The crystal cage around Zelda took the worst of the impact, shattering like a dropped wine glass when it struck the ground beneath Ganon's tower. She stood, dusting herself off briskly with her free hand before gathering up her skirts and taking to her heels again. The pieces of the broken sword in her arm rattled and crashed together in counterpoint to the rhythm of her pounding feet. She did not know if Ganon would follow her, or if he viewed her and the Master Sword as harmless in their current states; she simply ran because her heart told her to flee. An image of Link's face hovered in front of her as she sprinted through the night—she saw the smile he had flashed at her, the grin of encouragement that had come from someone who should be receiving reassurance rather than giving it. It haunted her, crushed her already broken heart into tiny pieces.

Through the marketplace, which was crawling with Re Deads, ran the Princess. They shrieked, but Zelda was already too terrified of something else to even notice; their petrifying screams had no effect on her. Across the broken drawbridge, and out onto the open field, she bolted as if the hounds of Hell were at her heels. Hyrule was dark, and the ground squished as her feet struck it. Zelda could sense that the storm was passing in the opposite direction of her. The rain in her face was thinner, gentler, and the air before her seemed easier to breathe. She ran breathlessly, her heart an aching hole in her chest. Her legs were burning with cramps and fatigue, and her shoulder was sore from her deathgrip on the Master Sword. Still, she ran, pressing forward through the dark land; she was alone and vulnerable, but it scarcely seemed to bother her. Her blue eyes were wide and wild, dark with horror at all she had seen that night.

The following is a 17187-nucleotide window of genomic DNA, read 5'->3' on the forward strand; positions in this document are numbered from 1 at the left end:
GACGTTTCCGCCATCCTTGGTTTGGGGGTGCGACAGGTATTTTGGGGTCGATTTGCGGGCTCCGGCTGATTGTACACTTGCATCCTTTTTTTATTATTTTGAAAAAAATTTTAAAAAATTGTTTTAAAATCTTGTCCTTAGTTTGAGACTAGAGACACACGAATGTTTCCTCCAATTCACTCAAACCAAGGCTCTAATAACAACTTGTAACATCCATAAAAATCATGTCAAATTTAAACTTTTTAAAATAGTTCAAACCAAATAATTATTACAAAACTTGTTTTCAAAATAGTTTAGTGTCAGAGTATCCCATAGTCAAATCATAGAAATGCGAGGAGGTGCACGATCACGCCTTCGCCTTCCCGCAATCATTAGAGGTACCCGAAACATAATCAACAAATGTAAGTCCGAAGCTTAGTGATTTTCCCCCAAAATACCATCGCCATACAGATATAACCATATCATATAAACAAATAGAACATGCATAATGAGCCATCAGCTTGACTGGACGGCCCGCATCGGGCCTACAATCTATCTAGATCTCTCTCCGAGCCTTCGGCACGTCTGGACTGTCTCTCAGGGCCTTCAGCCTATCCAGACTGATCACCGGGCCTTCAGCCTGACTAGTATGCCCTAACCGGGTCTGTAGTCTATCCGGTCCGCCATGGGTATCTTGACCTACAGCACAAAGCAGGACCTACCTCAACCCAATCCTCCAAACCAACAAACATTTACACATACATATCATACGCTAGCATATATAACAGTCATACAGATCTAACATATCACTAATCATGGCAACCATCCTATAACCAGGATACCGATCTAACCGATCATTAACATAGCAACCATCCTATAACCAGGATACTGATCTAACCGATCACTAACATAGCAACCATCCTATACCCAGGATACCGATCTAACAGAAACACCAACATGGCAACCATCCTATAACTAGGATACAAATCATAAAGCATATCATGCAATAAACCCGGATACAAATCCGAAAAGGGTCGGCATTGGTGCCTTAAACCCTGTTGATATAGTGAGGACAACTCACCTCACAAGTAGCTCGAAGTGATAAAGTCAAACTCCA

Zelda was less than half a mile away from the castle gates when she stumbled and fell. The Master Sword tumbled ahead of her; the piece with the hilt impaled the grass and stood up straight, while the smaller piece skidded until it struck the other part and was stopped. The sight of the legendary sword without anyone to wield it against the Evil King seemed to be the key that unlocked Zelda's shoved-aside grief. The Princess of Hyrule threw back her head and gave voice to a keening wail that seemed to send the Field ringing. Fresh tears coursed down her cheeks as she slumped down against the ground and cried bitterly. She howled her sorrow to the night like a Wolfos, mourning not only the loss of her Hero, but also the loss of hope for the kingdom that had once been hers.

Chapter 1: Hyrule After the Hero

Linkali hoisted the bucket over her shoulder and reached for thedoorknob. "We'll be back in a minute with your water, Mom," shepromised, ruffling her little sister's hair with her free hand. Afterexchanging a glance with the young girl, the two of them stepped outthe door and into the village.

The sun was climbing through thecloudy sky towards its zenith, and though the seasons were turningtowards summer the land was actually quite temperate. The few bravesouls who made the journey into Hyrule would often remark about howstrangely cool the climate was, for even in the dog days of summer,many Hylians would go about comfortably in long sleeves and leggings.It was because of the weak sunlight, they said; Hyrule never gotterribly warm because the sun was never bright and it was often hiddenbehind clouds. There seemed to be no way of changing it, and hence, noreason to complain about it. To the best of their knowledge, only oneperson in Hyrule was old enough to remember a different climate, but itwas useless trying to talk to her.